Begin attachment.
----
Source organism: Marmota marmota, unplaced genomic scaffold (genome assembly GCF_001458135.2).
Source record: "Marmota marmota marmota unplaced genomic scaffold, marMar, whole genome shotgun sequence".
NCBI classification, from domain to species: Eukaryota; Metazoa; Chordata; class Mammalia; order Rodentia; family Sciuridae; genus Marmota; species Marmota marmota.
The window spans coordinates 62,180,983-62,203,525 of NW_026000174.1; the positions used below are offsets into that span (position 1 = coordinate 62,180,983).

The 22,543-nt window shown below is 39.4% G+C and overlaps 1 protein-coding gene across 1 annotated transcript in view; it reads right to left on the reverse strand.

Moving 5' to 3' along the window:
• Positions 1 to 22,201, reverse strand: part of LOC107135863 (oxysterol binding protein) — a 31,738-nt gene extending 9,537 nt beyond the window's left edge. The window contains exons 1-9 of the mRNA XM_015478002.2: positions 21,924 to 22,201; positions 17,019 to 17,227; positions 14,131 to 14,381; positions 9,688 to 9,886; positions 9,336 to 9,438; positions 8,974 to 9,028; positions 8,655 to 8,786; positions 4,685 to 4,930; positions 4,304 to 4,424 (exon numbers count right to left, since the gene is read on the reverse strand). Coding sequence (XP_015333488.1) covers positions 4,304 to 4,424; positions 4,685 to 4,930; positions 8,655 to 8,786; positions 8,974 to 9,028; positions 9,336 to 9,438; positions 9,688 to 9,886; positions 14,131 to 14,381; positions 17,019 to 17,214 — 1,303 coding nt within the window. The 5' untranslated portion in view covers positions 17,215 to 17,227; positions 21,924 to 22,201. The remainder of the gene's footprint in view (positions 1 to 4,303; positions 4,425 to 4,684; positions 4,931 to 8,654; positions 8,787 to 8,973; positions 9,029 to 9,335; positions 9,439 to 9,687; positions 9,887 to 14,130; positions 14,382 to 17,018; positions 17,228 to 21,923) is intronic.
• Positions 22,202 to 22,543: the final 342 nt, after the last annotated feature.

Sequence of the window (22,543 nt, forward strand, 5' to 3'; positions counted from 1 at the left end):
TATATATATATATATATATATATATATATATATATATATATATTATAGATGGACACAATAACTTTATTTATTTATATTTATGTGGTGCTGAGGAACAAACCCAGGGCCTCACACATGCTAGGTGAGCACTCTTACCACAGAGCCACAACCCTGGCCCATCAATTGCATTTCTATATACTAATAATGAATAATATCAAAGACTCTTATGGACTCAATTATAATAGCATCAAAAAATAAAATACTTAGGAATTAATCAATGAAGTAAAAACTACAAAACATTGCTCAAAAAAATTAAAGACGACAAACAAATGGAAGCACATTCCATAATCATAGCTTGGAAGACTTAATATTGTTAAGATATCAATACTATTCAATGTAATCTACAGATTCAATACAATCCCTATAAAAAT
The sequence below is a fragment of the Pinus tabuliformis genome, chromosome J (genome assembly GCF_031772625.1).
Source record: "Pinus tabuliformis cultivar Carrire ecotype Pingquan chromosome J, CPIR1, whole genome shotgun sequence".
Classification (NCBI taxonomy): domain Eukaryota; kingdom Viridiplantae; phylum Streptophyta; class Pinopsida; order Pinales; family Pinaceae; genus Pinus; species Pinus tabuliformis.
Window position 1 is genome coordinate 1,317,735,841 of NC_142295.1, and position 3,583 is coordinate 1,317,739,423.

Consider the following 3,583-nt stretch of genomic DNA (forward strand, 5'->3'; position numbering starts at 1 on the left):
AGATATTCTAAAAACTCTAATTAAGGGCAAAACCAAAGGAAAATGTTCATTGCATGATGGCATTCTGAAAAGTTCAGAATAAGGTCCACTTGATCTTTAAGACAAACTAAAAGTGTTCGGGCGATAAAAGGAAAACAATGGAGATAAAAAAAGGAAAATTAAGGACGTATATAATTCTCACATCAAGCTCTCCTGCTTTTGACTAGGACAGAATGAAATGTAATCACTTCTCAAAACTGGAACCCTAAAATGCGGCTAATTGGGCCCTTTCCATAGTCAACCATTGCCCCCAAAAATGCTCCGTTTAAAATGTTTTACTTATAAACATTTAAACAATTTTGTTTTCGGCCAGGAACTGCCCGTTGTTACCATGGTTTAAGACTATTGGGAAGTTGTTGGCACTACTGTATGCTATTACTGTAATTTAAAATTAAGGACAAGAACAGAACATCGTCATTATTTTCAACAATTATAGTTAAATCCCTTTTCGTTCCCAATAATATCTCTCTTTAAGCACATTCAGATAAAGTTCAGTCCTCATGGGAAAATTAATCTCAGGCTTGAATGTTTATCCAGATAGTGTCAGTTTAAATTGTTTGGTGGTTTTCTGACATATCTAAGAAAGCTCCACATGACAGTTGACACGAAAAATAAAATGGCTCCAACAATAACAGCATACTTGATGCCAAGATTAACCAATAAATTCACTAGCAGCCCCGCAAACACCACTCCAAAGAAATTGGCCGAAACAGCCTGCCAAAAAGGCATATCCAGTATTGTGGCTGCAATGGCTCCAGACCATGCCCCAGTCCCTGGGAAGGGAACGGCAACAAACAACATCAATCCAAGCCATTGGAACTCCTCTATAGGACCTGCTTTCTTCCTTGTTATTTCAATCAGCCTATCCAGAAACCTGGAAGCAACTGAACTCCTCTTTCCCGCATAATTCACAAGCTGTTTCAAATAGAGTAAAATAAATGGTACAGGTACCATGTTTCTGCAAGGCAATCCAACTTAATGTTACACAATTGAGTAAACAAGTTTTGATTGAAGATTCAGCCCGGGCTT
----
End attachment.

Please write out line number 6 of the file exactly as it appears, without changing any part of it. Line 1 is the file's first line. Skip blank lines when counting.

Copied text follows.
Moving 5' to 3' along the window: